'COVID is still out there': PM says our position is 'challenging' - amid warning over Delta variant in winter

14 September 2021, 14:04 | Updated: 14 September 2021, 23:12

The prime minister has warned coronavirus "is still out there" but vowed his new COVID winter plan "will give us the confidence" to avoid lockdowns.

Speaking at a Downing Street briefing on the day the government set out its winter plan for managing COVID-19 in England, Boris Johnson said that higher case numbers than this time last year meant that in one sense the country's position was "actually more challenging".

But he added that the UK was in an "incomparably" better position to fight COVID-19 because of the success of its vaccination programme.

As a result, the PM said the government was "going to keep going" and would be "sticking with our strategy".

"Plan A" for the coming months includes a booster jabs campaign which will begin next week, as well as encouraging people to meet outdoors or open windows if inside, wear a face mask in crowded and enclosed places, wash their hands frequently and use the NHS COVID-19 app.

Speaking in the Commons earlier, Health Secretary Sajid Javid said contingency plans would only be activated if there was "unsustainable" pressure on the NHS and initial efforts to control the spread of the virus proved ineffective.

Under the government's "plan B", mandatory face masks, vaccine passports and work from home orders could return.

Ministers have also not ruled out another lockdown, although they have stressed this would be deployed as a last resort and would require legislation to be passed.

Asked what would have to happen to force the government to bring in harsher measures, chief medical officer Professor Chris Whitty said the arrival of a new variant that was both transmissible and "escapes the vaccines" would be one scenario where different rules could be introduced.

He warned that the UK had not yet faced a winter with the "very bad" Delta variant and said the absolute numbers of people being admitted to hospital with COVID would be one of the factors to consider when deciding whether to introduce restrictions.

Mr Johnson did not get into specifics when asked how bad the situation would have to get for the government to start bringing back restrictions.

But he said the government's "plan B" has "a number of different shots in the locker" and "you wouldn't necessarily play them all at once".

"We're now in a situation where because so many of the population have some degree of immunity, smaller changes in the way we're asking people to behave can have a bigger impact," the PM said.

But he warned that the virus is "still out there" and "remains a risk", although he stressed: "We are confident in the vaccines that have made such a difference to all of our lives."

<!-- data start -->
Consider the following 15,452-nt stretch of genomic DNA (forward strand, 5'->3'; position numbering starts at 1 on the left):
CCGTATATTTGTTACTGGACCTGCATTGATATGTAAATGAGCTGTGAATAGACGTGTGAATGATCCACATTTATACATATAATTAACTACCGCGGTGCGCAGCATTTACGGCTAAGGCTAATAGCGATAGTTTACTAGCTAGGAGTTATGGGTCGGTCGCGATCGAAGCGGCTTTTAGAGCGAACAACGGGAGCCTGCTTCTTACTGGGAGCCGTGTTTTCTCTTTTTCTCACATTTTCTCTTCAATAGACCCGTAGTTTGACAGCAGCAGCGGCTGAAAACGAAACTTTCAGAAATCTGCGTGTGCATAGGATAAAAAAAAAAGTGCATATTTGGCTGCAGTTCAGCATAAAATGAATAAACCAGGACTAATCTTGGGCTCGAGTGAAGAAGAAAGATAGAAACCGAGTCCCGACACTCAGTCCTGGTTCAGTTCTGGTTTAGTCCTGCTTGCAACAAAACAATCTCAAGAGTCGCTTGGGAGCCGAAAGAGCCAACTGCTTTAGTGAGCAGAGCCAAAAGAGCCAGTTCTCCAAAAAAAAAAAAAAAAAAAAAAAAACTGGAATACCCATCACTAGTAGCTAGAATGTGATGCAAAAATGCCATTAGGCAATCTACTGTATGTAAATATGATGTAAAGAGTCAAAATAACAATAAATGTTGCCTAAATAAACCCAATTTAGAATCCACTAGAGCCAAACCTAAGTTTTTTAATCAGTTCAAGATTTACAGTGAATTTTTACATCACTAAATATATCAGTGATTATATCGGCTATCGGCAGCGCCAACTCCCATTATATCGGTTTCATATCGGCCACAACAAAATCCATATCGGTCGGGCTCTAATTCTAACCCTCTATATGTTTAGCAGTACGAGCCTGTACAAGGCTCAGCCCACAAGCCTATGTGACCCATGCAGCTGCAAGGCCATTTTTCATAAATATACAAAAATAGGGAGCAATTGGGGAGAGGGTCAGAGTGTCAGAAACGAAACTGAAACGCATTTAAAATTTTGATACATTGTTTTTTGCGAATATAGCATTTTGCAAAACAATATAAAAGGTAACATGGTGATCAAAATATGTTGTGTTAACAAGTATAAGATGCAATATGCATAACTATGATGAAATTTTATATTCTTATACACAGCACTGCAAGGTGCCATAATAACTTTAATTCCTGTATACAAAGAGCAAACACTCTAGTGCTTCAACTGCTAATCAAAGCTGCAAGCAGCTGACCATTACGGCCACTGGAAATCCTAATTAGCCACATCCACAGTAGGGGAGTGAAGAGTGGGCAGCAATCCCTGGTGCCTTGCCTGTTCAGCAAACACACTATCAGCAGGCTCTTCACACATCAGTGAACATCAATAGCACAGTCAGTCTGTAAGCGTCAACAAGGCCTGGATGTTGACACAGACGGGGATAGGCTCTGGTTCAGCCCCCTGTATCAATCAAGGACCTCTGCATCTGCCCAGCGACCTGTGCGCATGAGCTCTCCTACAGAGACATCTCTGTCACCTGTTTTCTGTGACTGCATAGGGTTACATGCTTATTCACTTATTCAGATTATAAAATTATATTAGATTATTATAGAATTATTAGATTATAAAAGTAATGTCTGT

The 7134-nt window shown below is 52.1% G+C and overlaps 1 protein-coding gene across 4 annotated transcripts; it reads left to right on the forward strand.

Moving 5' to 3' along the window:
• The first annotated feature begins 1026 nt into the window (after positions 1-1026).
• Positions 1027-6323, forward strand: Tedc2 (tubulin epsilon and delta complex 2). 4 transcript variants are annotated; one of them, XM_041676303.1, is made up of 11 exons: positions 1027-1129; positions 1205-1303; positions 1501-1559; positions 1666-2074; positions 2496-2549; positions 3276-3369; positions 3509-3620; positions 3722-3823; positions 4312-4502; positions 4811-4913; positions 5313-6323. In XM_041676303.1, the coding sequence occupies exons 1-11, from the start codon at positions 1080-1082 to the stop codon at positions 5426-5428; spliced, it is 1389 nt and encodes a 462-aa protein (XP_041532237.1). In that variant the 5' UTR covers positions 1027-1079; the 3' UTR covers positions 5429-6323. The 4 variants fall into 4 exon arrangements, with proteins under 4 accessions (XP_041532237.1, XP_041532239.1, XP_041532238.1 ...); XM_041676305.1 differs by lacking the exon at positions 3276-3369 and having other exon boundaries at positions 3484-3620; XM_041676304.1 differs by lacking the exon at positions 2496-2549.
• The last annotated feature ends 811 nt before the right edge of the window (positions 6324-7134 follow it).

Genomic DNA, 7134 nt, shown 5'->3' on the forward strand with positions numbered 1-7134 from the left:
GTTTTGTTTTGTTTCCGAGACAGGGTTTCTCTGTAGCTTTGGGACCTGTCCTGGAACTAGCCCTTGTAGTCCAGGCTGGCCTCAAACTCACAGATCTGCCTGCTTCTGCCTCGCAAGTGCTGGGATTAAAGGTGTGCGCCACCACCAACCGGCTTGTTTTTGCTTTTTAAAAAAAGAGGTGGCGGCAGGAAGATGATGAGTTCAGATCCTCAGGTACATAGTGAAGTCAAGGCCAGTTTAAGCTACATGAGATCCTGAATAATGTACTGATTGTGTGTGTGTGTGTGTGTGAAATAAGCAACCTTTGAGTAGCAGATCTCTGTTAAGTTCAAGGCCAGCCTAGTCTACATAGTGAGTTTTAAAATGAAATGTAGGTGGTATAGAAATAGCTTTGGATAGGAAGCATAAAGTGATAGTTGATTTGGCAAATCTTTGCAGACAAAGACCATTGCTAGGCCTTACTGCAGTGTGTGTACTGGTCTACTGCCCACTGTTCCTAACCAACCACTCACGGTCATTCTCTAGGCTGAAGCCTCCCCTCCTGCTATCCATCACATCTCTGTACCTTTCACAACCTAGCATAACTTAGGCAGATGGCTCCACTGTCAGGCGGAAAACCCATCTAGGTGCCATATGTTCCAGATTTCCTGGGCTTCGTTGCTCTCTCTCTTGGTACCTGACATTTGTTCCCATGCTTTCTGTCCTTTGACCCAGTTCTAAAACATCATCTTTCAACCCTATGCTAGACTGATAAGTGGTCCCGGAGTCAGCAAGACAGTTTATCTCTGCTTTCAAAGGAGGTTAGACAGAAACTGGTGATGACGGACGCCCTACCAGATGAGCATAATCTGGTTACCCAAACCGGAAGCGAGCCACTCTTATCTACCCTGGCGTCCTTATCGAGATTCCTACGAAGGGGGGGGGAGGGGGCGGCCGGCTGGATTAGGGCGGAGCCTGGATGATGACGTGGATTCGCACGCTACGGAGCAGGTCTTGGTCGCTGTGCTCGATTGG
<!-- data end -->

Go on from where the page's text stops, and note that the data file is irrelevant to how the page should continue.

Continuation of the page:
Asked why the government was not taking mild preventative measures now, Mr Johnson said vaccines were making a "huge difference to mortality".

"We are continuing to advise everybody to be sensible and responsible... I think that's the right balance, given where the pandemic is at the moment."

Asked on Sky News if the government's "plan A" would work, Professor Tim Spector, professor of genetic epidemiology at King's College London, said: "We don't know.

"The question is should we wait for things to get very much worse before bringing in some of the points in 'plan B' that really could be enacted without any great cost or should never have been dropped in the first place."

He added: "I think there's a slightly strange feel here that we're prepared to accept more hospitalisations and more deaths until we actually do something, whereas there are some simple things we could get on and do now."

On vaccine passports, the PM said he could not "rule out completely" the possibility of mandating them at some point in the future.

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He said they would have been a "game changer" for businesses last year and described them as an "important part of our repertoire", but reiterated he was not in favour of requiring them for entry to pubs.

Mr Johnson also revealed that the government is considering "simplifying" the traffic light system for overseas travel and what it can do to make the "burdens of testing less onerous for those who are coming back into the country".

Professor Whitty insisted "lots of people, probably the great majority" are taking measures to prevent the spread of the virus.

He also showed a series of graphs comparing case numbers, hospitalisations and deaths, this September and last September and said: "We're entering the autumn and winter period at a much higher level in terms of the number of cases, in terms of number of hospitalisations, in terms of number of deaths than we were this time last year."

Professor Whitty added that people must encourage "everybody we know to get vaccinated" and declared: "We're about to enter winter. Winter is coming and people really should take this seriously."

He also said rapper Nicki Minaj "should be ashamed" after she tweeted that COVID vaccines are linked to impotence.

Sir Patrick Vallance, the government's chief scientific adviser, said the best way to avoid future restrictions was to persuade as many unvaccinated people as possible to get their jabs.

There are currently five million people who are eligible for a vaccine who have yet to take up the offer.

He told the briefing that the UK was at a "pivot point" in the pandemic and would have to "go early" if the situation worsened quickly.